Cablegate: Somalia: Understanding and Countering Uk Opposition to a Peacekeeping Operation
OO RUEHDE RUEHROV RUEHTRO
DE RUEHLO #3038/01 3391328
ZNY CCCCC ZZH
O 041328Z DEC 08
FM AMEMBASSY LONDON
TO RUEHC/SECSTATE WASHDC IMMEDIATE 0581
INFO RUEHGG/UN SECURITY COUNCIL COLLECTIVE PRIORITY
RUEKJCS/SECDEF WASHDC PRIORITY
RHEFDIA/DIA WASHINGTON DC PRIORITY
RUCNDT/USMISSION USUN NEW YORK PRIORITY 1313
RUEAIIA/CIA WASHINGTON DC PRIORITY
RUCNSOM/SOMALIA COLLECTIVE PRIORITY
RUEHRN/USMISSION UN ROME PRIORITY 0022
RHEHNSC/NSC WASHDC PRIORITY
C O N F I D E N T I A L SECTION 01 OF 02 LONDON 003038
DEPART FOR AF/FO, AF/E, AND IO/PSC
E.O. 12958: DECL: 12/04/2018
TAGS: PREL KPKO PHUM SO UN UK
SUBJECT: SOMALIA: UNDERSTANDING AND COUNTERING UK OPPOSITION TO A PEACEKEEPING OPERATION REF: A. STATE 127595 B.
LONDON2498 LONDON 00003038 001.2 OF 002
Classified By: PolMinCouns Greg Berry, reasons 1.4 (b/d).
1. (C/NF) Summary. At senior levels, HMG characterizes its opposition to a peacekeeping operation in Somalia as "realistic." It has two main strands of thought: one political regarding the peace process and one technical regarding peacekeeping operations. Sharing information about USG engagement with the TFG, our assessment of progress in the peace process, and thoughts on the extremist threat that would fill a security vacuum may help HMG appreciate the limited time the international community has to advance progress. Additionally, comparing notes with London on what troop contributing countries have been identified, the competence and equipment levels of their troops, and plans for long-term resource commitments to those countries may allay some concerns over force generation. High-level political engagement will likely also be necessary to turn around what is now strong UK opposition to a peacekeeping operation in Somalia. End summary.
Understanding HMG's Opposition to a PKO in Somalia --------------------------------------------- -----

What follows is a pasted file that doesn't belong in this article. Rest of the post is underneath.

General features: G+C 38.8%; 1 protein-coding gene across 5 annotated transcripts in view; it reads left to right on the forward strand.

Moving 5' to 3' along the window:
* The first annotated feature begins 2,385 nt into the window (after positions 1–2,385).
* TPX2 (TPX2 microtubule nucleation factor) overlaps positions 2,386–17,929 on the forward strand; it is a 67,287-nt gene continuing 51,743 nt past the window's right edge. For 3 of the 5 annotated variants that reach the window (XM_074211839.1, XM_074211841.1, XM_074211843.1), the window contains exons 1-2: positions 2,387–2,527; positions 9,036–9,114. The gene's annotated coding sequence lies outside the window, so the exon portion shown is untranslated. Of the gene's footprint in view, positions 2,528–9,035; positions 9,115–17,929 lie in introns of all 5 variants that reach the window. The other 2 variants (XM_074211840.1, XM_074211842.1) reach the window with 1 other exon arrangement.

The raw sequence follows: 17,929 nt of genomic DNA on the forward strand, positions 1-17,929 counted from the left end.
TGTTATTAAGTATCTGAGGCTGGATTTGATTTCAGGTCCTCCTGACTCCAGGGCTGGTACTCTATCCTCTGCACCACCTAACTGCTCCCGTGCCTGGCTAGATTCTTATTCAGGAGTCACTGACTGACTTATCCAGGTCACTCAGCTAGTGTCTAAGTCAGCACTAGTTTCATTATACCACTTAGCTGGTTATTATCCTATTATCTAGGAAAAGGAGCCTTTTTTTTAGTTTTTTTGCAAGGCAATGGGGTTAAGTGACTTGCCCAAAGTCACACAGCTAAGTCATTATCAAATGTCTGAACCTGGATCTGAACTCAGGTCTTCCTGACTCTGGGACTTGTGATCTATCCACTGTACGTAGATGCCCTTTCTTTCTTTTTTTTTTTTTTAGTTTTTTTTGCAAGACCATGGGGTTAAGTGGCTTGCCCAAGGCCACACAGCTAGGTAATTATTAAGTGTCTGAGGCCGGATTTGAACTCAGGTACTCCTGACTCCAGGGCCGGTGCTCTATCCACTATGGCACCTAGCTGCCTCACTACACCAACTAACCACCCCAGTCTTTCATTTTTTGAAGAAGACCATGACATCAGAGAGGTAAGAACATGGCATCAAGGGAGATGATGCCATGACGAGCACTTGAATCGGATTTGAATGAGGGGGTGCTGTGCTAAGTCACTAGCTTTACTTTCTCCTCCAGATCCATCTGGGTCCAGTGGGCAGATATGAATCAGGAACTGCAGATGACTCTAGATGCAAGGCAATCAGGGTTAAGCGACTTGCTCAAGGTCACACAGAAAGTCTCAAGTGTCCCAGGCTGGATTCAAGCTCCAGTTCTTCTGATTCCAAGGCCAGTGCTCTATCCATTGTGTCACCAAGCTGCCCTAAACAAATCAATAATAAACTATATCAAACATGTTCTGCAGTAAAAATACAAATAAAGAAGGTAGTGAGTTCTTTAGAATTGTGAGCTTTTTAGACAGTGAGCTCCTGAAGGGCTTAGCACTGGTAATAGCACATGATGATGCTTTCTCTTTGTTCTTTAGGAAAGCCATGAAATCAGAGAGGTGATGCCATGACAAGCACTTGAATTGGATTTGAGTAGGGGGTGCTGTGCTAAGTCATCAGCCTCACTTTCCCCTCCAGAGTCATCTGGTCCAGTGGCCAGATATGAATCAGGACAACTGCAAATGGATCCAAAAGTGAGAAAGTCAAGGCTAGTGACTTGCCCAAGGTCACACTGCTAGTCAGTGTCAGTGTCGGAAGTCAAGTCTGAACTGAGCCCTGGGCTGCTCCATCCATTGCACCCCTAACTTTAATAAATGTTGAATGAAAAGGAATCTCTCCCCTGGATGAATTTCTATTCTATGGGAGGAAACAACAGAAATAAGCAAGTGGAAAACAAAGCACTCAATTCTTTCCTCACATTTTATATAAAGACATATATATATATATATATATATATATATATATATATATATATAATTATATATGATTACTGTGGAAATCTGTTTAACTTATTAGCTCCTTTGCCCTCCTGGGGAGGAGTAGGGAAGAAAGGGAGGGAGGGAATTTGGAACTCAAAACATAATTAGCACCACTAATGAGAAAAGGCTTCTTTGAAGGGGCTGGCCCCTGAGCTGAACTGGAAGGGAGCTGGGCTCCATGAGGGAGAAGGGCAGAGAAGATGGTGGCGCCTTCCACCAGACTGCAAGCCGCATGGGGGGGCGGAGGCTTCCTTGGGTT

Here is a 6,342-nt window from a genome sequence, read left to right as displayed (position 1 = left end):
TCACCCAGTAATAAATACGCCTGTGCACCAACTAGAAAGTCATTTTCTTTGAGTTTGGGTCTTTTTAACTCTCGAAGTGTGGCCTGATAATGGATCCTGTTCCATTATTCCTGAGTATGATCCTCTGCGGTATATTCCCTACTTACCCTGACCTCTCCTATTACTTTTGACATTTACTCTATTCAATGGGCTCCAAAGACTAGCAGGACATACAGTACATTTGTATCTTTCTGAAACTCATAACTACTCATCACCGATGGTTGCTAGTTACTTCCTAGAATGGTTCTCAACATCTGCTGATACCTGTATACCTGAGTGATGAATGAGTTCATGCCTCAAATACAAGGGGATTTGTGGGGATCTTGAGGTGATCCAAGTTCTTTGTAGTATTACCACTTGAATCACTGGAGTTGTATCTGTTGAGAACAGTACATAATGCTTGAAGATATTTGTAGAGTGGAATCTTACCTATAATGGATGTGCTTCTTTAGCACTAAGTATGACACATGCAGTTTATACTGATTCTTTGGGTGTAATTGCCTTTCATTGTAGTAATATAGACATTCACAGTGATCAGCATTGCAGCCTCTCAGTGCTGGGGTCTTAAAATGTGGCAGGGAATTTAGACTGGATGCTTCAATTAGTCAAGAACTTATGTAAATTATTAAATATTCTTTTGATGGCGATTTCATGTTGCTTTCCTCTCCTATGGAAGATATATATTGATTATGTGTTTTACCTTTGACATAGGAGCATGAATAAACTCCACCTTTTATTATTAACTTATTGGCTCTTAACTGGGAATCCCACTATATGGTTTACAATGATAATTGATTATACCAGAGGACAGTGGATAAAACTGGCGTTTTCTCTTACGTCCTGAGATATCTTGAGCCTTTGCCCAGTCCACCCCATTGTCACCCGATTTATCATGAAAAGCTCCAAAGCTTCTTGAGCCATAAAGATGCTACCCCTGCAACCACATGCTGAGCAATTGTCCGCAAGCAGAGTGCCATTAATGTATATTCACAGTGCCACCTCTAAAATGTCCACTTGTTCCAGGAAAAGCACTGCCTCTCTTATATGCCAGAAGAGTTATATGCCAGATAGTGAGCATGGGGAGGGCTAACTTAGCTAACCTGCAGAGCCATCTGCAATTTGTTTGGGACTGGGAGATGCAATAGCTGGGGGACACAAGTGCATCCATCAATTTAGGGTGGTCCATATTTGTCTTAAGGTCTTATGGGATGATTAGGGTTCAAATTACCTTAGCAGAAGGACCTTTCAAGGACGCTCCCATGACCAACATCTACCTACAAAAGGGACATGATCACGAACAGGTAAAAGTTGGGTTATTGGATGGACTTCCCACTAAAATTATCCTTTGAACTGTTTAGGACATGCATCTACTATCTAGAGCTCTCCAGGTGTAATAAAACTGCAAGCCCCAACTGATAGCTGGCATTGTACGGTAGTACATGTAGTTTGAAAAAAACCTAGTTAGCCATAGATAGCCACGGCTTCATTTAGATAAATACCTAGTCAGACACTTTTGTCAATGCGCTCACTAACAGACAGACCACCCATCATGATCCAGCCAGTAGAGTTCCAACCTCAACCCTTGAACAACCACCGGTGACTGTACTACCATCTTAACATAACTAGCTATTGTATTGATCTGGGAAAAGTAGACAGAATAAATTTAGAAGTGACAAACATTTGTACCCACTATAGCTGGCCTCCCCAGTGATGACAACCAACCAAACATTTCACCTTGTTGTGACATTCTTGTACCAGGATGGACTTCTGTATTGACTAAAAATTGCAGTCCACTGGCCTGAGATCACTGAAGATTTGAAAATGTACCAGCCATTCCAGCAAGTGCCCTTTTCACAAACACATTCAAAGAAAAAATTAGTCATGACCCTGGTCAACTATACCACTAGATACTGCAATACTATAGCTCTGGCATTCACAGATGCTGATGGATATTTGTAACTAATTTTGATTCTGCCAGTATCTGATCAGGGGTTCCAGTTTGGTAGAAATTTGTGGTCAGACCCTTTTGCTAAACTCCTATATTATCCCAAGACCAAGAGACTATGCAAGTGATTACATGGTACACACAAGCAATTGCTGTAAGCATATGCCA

2. (C/NF) Based on recent conversations with FCO East Africa Director James Tansley, FCO Somalia Desk Officers Gill Atkinson and Tiuu Morris, FCO Conlict Group Deputy Head Matthew Taylor, FCO Peacekeeping Team Leader Nicola Murray, HMG has a "realistic" opposition to peacekeeping in Somalia. Politically, senior British government officials assess that "there is not enough peace to keep in Somalia" and that "there is a greater than 50 percent chance that the Djibouti process will fail." Additionally, if a peacekeeping operation were successfully deployed, HMG believes that the Transitional Federal Government (TFG) and the Djibouti Process would not be in a position to develop state institutions. Somalia is not at a stage where government structures will be able to develop, even if there is peace and security on the ground. HMG is not convinced by arguments that a potential security vacuum following a possible Ethiopian and AMISOM withdrawal would necessarily allow al-Shabaab to take control of southern Somalia, as there are many actors who will be competing for primacy in various areas, in the British view. A more likely outcome, HMG assesses, is a situation similar to medieval Italy, where different actors control and secure small pockets around the country.
3. (C/NF) Technical to peacekeeping operations, HMG thinks that force generation will be almost impossible and that troops identified will likely be inadequately trained for such a difficult security environment and reconstruction task. It would be "irresponsible" to put ill-trained and poorly equipped troops in such a complicated peacekeeping operation. Additionally, HMG is seriously concerned about the UN's peacekeeping reputation, if such a mission were to fail, especially in the wake of UNAMID's lack-luster deployment. The UN's peacekeeping reputation is extremely important to HMG. Moreover, HMG's peacekeeping budget is over-stretched and likely to be decreasing. HMG does not want to commit the UN to a long-term mission without re-assurance that the effort will be funded.
How To Counter HMG's Opposition
4. (C/NF) Politically, HMG wants to know that the TFG is building its capacity and that the Djibouti Process is moving forward. Sharing detailed reports of USG engagement with TFG and an assessment of where the process is going, including positive and negative trends, may engender greater faith in London that progress is being made. Additionally, sharing information and assessment on al-Shabaab across HMG agencies may help HMG appreciate more fully the extremist threat. Similar to HMG's last-minute change of position in favor of the MONUC troop increase after a meeting between PM Brown and UN SYG Ban Ki-Moon, high-level U.S. (and UN) political engagement will also likely be necessary, as many HMG LONDON 00003038 002.2 OF 002 officials are wedded to their positions. 5. (C/NF) On peacekeeping operations, HMG would be interested to learn what troop contributing countries have been identified, the competence and equipment levels of their troops, and plans for long-term resource commitments to those countries. HMG would also like to see DPKO more involved in the drafting and consideration of a peacekeeping mandate. Visit London's Classified Website: http://www.intelink.sgov.gov/wiki/Portal:Unit ed_Kingdom TUTTLE